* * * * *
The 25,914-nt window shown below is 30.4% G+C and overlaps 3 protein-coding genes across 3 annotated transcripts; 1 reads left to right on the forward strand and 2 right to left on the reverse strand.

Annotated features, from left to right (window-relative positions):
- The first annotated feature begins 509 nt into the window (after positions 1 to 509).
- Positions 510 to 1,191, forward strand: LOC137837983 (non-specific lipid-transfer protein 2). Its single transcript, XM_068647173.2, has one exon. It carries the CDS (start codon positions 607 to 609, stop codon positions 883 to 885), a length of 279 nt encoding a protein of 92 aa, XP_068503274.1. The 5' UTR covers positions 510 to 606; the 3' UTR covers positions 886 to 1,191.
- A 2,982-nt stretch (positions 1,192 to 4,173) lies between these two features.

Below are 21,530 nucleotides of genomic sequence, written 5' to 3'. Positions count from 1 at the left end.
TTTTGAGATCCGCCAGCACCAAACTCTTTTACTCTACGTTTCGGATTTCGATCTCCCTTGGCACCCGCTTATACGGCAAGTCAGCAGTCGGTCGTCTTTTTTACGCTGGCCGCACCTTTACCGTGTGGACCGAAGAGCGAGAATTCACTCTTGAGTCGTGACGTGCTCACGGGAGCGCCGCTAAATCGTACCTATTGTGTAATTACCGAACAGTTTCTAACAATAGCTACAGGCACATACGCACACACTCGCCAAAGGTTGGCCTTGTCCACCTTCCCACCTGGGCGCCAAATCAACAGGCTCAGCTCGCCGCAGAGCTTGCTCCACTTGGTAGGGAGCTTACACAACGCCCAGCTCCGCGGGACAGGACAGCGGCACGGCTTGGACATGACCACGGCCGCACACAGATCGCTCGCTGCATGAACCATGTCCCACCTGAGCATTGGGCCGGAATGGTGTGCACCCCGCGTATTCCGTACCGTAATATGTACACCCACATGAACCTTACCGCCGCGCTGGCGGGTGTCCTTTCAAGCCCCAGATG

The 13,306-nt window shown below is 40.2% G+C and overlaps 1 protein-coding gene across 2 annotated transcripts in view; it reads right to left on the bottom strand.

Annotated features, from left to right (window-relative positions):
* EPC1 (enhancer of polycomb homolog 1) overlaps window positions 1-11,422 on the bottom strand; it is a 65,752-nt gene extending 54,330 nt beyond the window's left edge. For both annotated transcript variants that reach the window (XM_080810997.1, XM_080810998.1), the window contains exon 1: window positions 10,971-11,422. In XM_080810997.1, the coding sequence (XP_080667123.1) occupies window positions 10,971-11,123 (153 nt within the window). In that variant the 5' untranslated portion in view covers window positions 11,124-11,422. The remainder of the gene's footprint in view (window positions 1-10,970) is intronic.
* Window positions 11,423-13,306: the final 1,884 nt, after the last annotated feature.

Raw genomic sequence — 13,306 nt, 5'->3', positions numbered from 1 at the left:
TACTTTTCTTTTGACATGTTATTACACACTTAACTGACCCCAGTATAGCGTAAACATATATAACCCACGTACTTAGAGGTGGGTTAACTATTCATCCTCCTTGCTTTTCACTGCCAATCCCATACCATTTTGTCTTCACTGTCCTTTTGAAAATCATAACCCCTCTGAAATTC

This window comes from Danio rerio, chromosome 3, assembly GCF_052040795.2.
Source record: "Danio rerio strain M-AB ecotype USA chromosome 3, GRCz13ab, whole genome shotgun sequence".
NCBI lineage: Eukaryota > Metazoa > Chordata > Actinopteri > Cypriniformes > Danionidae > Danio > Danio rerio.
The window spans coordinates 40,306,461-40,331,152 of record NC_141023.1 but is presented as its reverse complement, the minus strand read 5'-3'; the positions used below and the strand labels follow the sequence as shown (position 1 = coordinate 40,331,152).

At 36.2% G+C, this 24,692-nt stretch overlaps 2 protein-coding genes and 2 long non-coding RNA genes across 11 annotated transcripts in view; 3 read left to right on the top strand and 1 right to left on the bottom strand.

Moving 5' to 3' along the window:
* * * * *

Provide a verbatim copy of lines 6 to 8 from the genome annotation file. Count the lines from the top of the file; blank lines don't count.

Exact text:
Below are 21,530 nucleotides of genomic sequence, written 5' to 3'. Positions count from 1 at the left end.
TTTTGAGATCCGCCAGCACCAAACTCTTTTACTCTACGTTTCGGATTTCGATCTCCCTTGGCACCCGCTTATACGGCAAGTCAGCAGTCGGTCGTCTTTTTTACGCTGGCCGCACCTTTACCGTGTGGACCGAAGAGCGAGAATTCACTCTTGAGTCGTGACGTGCTCACGGGAGCGCCGCTAAATCGTACCTATTGTGTAATTACCGAACAGTTTCTAACAATAGCTACAGGCACATACGCACACACTCGCCAAAGGTTGGCCTTGTCCACCTTCCCACCTGGGCGCCAAATCAACAGGCTCAGCTCGCCGCAGAGCTTGCTCCACTTGGTAGGGAGCTTACACAACGCCCAGCTCCGCGGGACAGGACAGCGGCACGGCTTGGACATGACCACGGCCGCACACAGATCGCTCGCTGCATGAACCATGTCCCACCTGAGCATTGGGCCGGAATGGTGTGCACCCCGCGTATTCCGTACCGTAATATGTACACCCACATGAACCTTACCGCCGCGCTGGCGGGTGTCCTTTCAAGCCCCAGATG

The 13,306-nt window shown below is 40.2% G+C and overlaps 1 protein-coding gene across 2 annotated transcripts in view; it reads right to left on the bottom strand.